What are active and passive voice?
First, it’s important to identify the subject of the sentence. In the active voice, the subject performs the action, which is described by the verb. In the passive voice, the action described by the verb is performed on the subject, rather than by the subject.
At first glance, both of these writing styles appear to accomplish the same thing and there is no real difference. There actually is a subtle difference: the active voice provides a more succinct and clearer description, while the passive requires more dissecting and more words to get the point across. Now, a few more words doesn’t seem like a big deal, but if you’re using the passive voice for an entire report or story, it can be very laborious for the reader to get through.
Using Active over Passive and vice-versa
There are some applications in which the passive voice may be good to use. In science environments, it might be better to use the passive voice to emphasize the action, rather than the subject. For instance: during an experiment or recent discovery, it may be more useful to know how or why it was discovered, rather than who made the discovery.
With that said, the trend of using the active voice over the passive has been steadily increasing over the years as styles of writing change. Even for the example given about the science community, publications are using passive voice much less, to gain a wider audience or mainstream appeal.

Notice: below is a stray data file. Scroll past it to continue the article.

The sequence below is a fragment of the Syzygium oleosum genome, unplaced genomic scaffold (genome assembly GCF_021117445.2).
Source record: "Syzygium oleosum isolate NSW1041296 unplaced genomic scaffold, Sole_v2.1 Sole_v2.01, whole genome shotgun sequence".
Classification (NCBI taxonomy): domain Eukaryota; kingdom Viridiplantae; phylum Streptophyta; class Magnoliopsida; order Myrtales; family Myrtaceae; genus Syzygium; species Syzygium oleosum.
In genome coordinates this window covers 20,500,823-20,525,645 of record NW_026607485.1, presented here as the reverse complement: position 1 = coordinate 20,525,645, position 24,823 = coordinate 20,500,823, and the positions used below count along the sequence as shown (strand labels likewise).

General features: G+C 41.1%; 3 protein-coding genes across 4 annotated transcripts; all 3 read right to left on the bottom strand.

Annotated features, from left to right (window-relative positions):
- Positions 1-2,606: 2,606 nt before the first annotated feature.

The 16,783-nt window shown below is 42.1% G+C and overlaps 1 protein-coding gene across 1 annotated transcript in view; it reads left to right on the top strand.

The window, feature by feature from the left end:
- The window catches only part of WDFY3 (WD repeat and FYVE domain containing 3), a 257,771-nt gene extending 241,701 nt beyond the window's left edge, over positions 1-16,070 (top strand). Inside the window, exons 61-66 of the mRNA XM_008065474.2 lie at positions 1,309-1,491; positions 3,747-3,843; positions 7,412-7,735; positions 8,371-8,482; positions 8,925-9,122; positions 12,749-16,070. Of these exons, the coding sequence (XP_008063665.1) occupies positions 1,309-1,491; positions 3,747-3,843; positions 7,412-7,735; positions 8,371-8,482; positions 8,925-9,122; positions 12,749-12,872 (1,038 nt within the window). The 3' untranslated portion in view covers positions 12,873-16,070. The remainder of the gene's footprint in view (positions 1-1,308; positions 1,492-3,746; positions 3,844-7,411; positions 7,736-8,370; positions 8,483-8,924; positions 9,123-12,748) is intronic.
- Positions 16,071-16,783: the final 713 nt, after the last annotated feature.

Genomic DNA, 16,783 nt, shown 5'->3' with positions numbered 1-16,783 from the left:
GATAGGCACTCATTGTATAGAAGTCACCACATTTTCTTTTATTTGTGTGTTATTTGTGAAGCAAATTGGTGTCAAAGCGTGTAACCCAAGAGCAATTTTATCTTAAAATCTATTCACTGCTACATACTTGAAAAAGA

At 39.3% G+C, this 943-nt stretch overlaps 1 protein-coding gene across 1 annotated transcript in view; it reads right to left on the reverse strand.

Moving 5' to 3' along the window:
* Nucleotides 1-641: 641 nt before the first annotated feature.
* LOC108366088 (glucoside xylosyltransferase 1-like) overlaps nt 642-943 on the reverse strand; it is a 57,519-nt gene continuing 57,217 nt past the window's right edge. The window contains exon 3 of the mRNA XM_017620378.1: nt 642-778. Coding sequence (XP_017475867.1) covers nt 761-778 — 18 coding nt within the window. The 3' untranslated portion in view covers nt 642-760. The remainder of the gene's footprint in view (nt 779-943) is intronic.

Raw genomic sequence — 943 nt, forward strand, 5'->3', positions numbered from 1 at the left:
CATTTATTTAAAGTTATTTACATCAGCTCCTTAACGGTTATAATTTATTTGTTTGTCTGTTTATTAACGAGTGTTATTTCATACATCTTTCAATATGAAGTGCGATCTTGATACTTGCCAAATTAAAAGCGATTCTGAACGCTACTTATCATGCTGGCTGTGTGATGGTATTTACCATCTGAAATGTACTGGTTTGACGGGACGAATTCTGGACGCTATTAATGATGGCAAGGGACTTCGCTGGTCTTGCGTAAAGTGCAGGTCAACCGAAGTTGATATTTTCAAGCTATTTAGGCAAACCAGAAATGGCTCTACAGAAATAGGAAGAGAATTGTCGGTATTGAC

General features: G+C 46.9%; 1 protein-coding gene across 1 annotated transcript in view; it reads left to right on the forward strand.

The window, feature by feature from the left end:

A Happy Medium
In the end, you should learn to use both voices as a writer and which is more suitable for grabbing the attention of the reader. This can vary from industry to industry and genre to genre. You could very well write an entire book using the active voice, but that may get a bit boring for adult-level readers. For more professional publications, you may want to think about which voice is more appropriate to either depersonalize the facts or perhaps place emphasis on the subject to create patterns in a story.
Both are key tools in a writer’s arsenal and both should be consciously selected based upon the style of writing that they want to achieve. Successful writers, like Stephen King, will transition seamlessly from one into the other to accomplish his infamous-level of suspense, while journalists will utilize both to ensure an accurate delivery that the reader can digest.